I've had a number of complications too and like you, you can't really tell looking at me. How are your sugars running? If they are up or all over the place, this will add to depression. I had some real issues for a while and opted to go on meds. Once my brain chemistry was back in balance I was weaned off the drug and have been fine ever since.
The gastro can be a real pain. I still have it, but it's not as bad. I found it got better after my kidney transplant.
Feel free to vent with me if you need to. I've been there, and done that.
Yes, you can become resensitized to low sugar levels. But a lot of folks don't like to do it for a variety of reasons. What you have to do is run high (180 - 200 depending on who you talk to) for about 6 weeks and then your body gets used to that. Once you run normal again, you will feel the lows. Just as your body has become accustomed to the low sugars, you get get accustomed to the higher ones again. The problem is that given that you are used to running so much lower, you won't feel so hot at the higher numbers. Many people too get paranoid about complications (you won't run the risk of developing them by running high for this short amount of time).
The bottom line is that many folks have success with this. Talk to your endo about it and see what he/she has to say. Keep us posted.
Pat, I loved my pump. I found it much easier (although it does take a lot of work) to get good control. I tried a CGM for a while (continuous glucose monitor) but I didn't find it that accurate. Some people have success with it, but I think it depends on if you get a good one or not.
Most pumpers do their own basal testing (involving fasting for moderate periods of time and frequent testing) and make their own modifications rather than rely on the doc. We know our diabetes best. I would strongly suggest the book "Pumping Insulin". It is a great bible for us pumpers. Sorry I didn't mention it before.
Since he is having afternoon/evening lows, it is possible that his basal rates are too high. Less insulin will mean fewer lows and he can still maintain good control. Has he talked to a CDE or his pump trainer? They will be able to provide some good advice too.
I have been on statins for years and never had a problem with my blood sugars. From what I have heard from other T1s, the statin doesn't really make a difference. The question I have asked a lot (and not gotten any answer to) is I wonder if the folks with other problems, put on statins and then develop higher blood sugar - I wonder if they weren't predisposed to diabetes anyway and just got a little nudge. I will tell you my experience with my pancreas transplant. My donor didn't require any insulin even though many head injury patients do. And then they pumped him full of steroids which should have shot his glucose up, but it didn't. My pancreas works really well, knock on wood, and I suspect that my donor had a fabulous pancreas that never would have had a problem with a statin. Probably just not prone to D.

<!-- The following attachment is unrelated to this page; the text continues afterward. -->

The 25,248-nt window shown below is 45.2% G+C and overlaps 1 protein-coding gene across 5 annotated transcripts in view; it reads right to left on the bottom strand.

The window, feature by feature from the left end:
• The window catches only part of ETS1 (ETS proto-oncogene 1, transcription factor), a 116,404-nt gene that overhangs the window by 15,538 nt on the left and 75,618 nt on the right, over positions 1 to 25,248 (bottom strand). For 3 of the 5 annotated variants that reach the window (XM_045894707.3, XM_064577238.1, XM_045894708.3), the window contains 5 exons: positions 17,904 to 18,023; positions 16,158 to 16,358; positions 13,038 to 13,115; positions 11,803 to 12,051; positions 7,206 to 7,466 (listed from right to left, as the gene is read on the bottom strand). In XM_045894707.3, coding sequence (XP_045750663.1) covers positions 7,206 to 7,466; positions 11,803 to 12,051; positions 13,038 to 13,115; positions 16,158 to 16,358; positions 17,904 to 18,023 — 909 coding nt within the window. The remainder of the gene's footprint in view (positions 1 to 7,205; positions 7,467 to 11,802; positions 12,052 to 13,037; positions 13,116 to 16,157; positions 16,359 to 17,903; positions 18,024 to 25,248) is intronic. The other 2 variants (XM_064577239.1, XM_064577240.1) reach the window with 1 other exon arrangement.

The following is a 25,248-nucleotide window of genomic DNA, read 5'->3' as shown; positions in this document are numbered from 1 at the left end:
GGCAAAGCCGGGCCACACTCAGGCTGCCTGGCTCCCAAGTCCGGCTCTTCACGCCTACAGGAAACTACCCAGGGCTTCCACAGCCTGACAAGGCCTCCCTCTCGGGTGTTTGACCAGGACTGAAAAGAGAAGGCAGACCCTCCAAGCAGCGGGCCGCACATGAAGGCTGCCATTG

Hi and welcome. You feel normal because your body has gotten used to very high blood sugars. When your sugars come down, you will probably feel "low" for a while, but that will go away.
As for why it happened to you, it can happen to anyone. Type 1 has nothing to do with weight or eating habits. It is an autoimmune disorder (like Lupus or Rheumatoid arthritis) where your body accidentally attacks the insulin producing cells and kills them off. Your levels are still very high because you are not taking enough insulin yet. It takes some time to adjust the dosage and everyone is different. The docs will usually start you at a lower level and then work you up. I would strongly recommend reading "Think Like a Pancreas" and "Using Insulin" to learn more about how to take insulin properly.
What types of insulin are you taking and how often? It is important to learn to carb count and dose accordingly.
Hope this helps a bit. Feel free to ask lots of questions. If you are looking for a board with lots of type 1s, I would try either Diabetes Daily or Juvenation . This board is good, but there aren't a lot of us out there compared to type 2s.
Try to increase your testing gradually. It takes some time to develop new habits. Since you are trying to heal, it is especially important to do this and keep good control. You don't want to lose anything.
Also, don't try to push it. I am recovering from a surgery to my leg and every time I overdo it, I end up losing a week that I can't exercise it. If I stick to the slow but steady schedule the physio has set for me I make much better progress. Keep up with those crutches. I know they are a pain, but in the long run it will be good for you.
If you want to learn about the basal/bolus regime (not mixed insulin) I would recommend 2 books. Using Insulin and Think Like a Pancreas. Both will explain insulin usage and how to work things out. They are excellent and you may even find them at your local library (although they are always available online and well worth the cost). I think you will find these will help tremendously in getting you to feel better all the time. I know taking 4 or more shots a day is a pain, but not using a mix allows for much more flexibility and gives much better control.
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